This week’s education assignment entailed the making of a movie. The goal was to create an informational video for incoming college freshmen. I’m sure that those of you who have gone through college know how it goes; there’s always ton that you wish you had known beforehand. Hopefully our video project will help to alleviate some of this woe for future freshmen.
My first college lesson was don’t buy your books at the school bookstore. Ever. (That is, unless you don’t mind overpaying by several hundred dollars.) Sure, school bookstores are fantastic for that book the professor added on the first day of class, or that spiral notebook you need for class in ten minutes. For every other situation, there are great sites like BookFinder (for purchasing used books) and Textbook Rentals (for rentals, of course). Oh, and make sure the new edition your teacher requires isn’t just the previous edition with a new cover slapped on it! The old editions are half the cost.
Although this^ is my most passionate freshman lesson, it’s difficult topic for a group movie project. We opted for another important lesson: how to do laundry. Not everyone is familiar with the ins and outs of using a communal laundry room. I remember standing in the laundry room with my first load of dirty clothes, completely clueless.
*The washers are the ones on the bottom, right? How do I know which ones are full? :pulls washer open: Well, I guess that one is. How much do I have pay to make these things run? And which one of these stupid buttons do I pick? I don’t want to end up with midget clothing! Oh good, here’s an empty one. Wait… there’s a black lacy thong left in this one. Wow, so this is college. Maybe I can get some forceps and pick it out…*
If you’ve never used a laundromat or a communal laundry room and want some tips, here is the link to our freshman laundry tutorial: http://www.youtube.com/watch?v=-HdIFOEsXMM
I’ve never filmed anything before, and I must admit this project was a blast. It was great to get out of the classroom and write up scene scripts. It was also a challenge and a learning experience. It’s difficult to coordinate ideas with two other people and still come out with a decent product. I can only begin to imagine the angst of corporate film producers who need to coordinate with scores of other people in order to bring their ideas to life.
How does all of this apply to education and the classroom? Well, our technological abilities have not yet matched those of the Matrix; we cannot download lessons directly into our brains. On the contrary, videos are often a cue to students that they can turn off their brains until the video ends. However, if those films are reinforced with worksheets, analytical questions, and frequent video pauses, then they can become potential learning experiences. Here are a few ideas for effective video use in the classroom:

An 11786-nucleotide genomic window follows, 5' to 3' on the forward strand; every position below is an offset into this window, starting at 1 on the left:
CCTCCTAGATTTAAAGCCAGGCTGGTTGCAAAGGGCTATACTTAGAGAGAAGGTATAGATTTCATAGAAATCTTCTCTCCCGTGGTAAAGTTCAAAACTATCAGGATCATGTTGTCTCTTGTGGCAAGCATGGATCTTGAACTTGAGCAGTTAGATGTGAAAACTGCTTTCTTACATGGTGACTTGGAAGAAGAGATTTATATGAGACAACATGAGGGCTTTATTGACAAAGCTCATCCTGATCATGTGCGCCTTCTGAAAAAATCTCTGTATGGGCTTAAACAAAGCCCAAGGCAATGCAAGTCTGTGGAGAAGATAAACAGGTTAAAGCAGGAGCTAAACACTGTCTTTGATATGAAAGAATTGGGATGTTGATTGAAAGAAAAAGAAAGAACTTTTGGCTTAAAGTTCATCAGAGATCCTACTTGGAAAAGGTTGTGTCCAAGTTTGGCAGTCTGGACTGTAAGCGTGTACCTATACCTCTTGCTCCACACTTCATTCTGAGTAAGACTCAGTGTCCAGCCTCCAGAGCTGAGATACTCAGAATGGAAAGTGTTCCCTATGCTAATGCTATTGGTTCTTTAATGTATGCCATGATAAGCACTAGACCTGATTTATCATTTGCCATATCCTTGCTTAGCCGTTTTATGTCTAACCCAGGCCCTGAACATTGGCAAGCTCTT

Lab Safety – After teaching students about lab protocols, show a video of a student not obeying the protocols. Have the students write down what is wrong and why, and challenge the students to find as many errors as possible in the video.
Geography – After teaching students about geographical formations and plate tectonics, follow up the lesson with a video on continental drift. A visual representation of this process can do wonders for comprehension. To keep students active, pause the film and question the students on vocabulary terms and concepts.
Parts of Speech – Yes, Schoolhouse Rock is still a valid teaching technique. Most of my college peers who can still recognize the parts of speech give the credit to these videos. The videos aren’t magic; you can’t just pop in the video and expect students to grasp the complexities of grammar. Nonetheless, they are still a fantastic teaching aid and reference.
Physics with Bill Nye – Why not? I can think of no better video aid for an introduction to simple machines. Complex units such as simple machines are much more tangible with visual and auditory reinforcement. A better example might be a demonstration of simple machines in action, but for teachers with limited resources, film might be the next best option. (If you’re lost, simple machines are tools like levers, pulleys, and ramps that make all of our lives easier.)
Cultural Exposure – Maybe you’re teaching a history course and want to show students to a Zoroastrian temple, or maybe you’re an art teacher and want to point out the three different kinds of Roman columns. While pictures and drawings suit just fine, a few video clips might make your topic infinitely more tangible. After all, nobody ever said you had to use the entire video.
My best teachers only used video clips because they were trying to drive home a single point. If you ask me, presenting whole film usually represents laziness on the part of the teacher. Class periods with a high video ration should be saved for just before break or summer vacation. That’s not to say that good teaching can’t come from video usage, but a screen will never have the same impact as a teacher in creating a dynamic learning environment. However, I do anticipate that the significance of videos will increase as the world continues to integrate. Who knows where communication technology will take us in time?